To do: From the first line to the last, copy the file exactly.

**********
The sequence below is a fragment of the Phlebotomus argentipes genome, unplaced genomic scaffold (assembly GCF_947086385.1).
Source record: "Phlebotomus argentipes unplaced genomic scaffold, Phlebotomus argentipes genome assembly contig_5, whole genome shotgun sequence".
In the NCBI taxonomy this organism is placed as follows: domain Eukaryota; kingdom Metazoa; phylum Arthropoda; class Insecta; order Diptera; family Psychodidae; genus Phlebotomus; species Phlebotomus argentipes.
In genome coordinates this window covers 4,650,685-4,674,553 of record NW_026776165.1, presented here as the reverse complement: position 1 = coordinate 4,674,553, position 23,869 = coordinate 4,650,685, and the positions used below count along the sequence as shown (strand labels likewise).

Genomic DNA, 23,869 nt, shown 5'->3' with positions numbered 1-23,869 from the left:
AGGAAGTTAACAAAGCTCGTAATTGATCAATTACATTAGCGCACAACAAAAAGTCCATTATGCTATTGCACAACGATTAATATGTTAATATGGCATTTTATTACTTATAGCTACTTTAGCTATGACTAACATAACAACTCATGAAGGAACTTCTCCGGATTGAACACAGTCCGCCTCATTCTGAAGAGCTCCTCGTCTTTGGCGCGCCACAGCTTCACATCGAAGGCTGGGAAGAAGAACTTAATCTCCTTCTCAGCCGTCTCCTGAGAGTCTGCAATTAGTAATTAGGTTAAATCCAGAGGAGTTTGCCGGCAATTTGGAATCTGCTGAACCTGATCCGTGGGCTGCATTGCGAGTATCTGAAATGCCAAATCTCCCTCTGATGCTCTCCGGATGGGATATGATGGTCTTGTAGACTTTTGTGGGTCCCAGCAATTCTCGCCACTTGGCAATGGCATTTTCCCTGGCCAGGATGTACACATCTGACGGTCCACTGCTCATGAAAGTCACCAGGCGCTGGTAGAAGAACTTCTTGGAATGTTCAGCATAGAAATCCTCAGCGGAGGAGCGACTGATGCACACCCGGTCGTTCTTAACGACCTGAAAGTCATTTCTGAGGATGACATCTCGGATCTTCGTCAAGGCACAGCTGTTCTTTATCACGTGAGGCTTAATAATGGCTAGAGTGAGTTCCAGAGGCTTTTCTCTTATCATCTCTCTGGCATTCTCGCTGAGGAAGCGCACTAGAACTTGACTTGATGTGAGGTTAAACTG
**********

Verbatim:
The sequence below is a fragment of the Phlebotomus argentipes genome, unplaced genomic scaffold (assembly GCF_947086385.1).
Source record: "Phlebotomus argentipes unplaced genomic scaffold, Phlebotomus argentipes genome assembly contig_5, whole genome shotgun sequence".
In the NCBI taxonomy this organism is placed as follows: domain Eukaryota; kingdom Metazoa; phylum Arthropoda; class Insecta; order Diptera; family Psychodidae; genus Phlebotomus; species Phlebotomus argentipes.
In genome coordinates this window covers 4,650,685-4,674,553 of record NW_026776165.1, presented here as the reverse complement: position 1 = coordinate 4,674,553, position 23,869 = coordinate 4,650,685, and the positions used below count along the sequence as shown (strand labels likewise).

Genomic DNA, 23,869 nt, shown 5'->3' with positions numbered 1-23,869 from the left:
AGGAAGTTAACAAAGCTCGTAATTGATCAATTACATTAGCGCACAACAAAAAGTCCATTATGCTATTGCACAACGATTAATATGTTAATATGGCATTTTATTACTTATAGCTACTTTAGCTATGACTAACATAACAACTCATGAAGGAACTTCTCCGGATTGAACACAGTCCGCCTCATTCTGAAGAGCTCCTCGTCTTTGGCGCGCCACAGCTTCACATCGAAGGCTGGGAAGAAGAACTTAATCTCCTTCTCAGCCGTCTCCTGAGAGTCTGCAATTAGTAATTAGGTTAAATCCAGAGGAGTTTGCCGGCAATTTGGAATCTGCTGAACCTGATCCGTGGGCTGCATTGCGAGTATCTGAAATGCCAAATCTCCCTCTGATGCTCTCCGGATGGGATATGATGGTCTTGTAGACTTTTGTGGGTCCCAGCAATTCTCGCCACTTGGCAATGGCATTTTCCCTGGCCAGGATGTACACATCTGACGGTCCACTGCTCATGAAAGTCACCAGGCGCTGGTAGAAGAACTTCTTGGAATGTTCAGCATAGAAATCCTCAGCGGAGGAGCGACTGATGCACACCCGGTCGTTCTTAACGACCTGAAAGTCATTTCTGAGGATGACATCTCGGATCTTCGTCAAGGCACAGCTGTTCTTTATCACGTGAGGCTTAATAATGGCTAGAGTGAGTTCCAGAGGCTTTTCTCTTATCATCTCTCTGGCATTCTCGCTGAGGAAGCGCACTAGAACTTGACTTGATGTGAGGTTAAACTG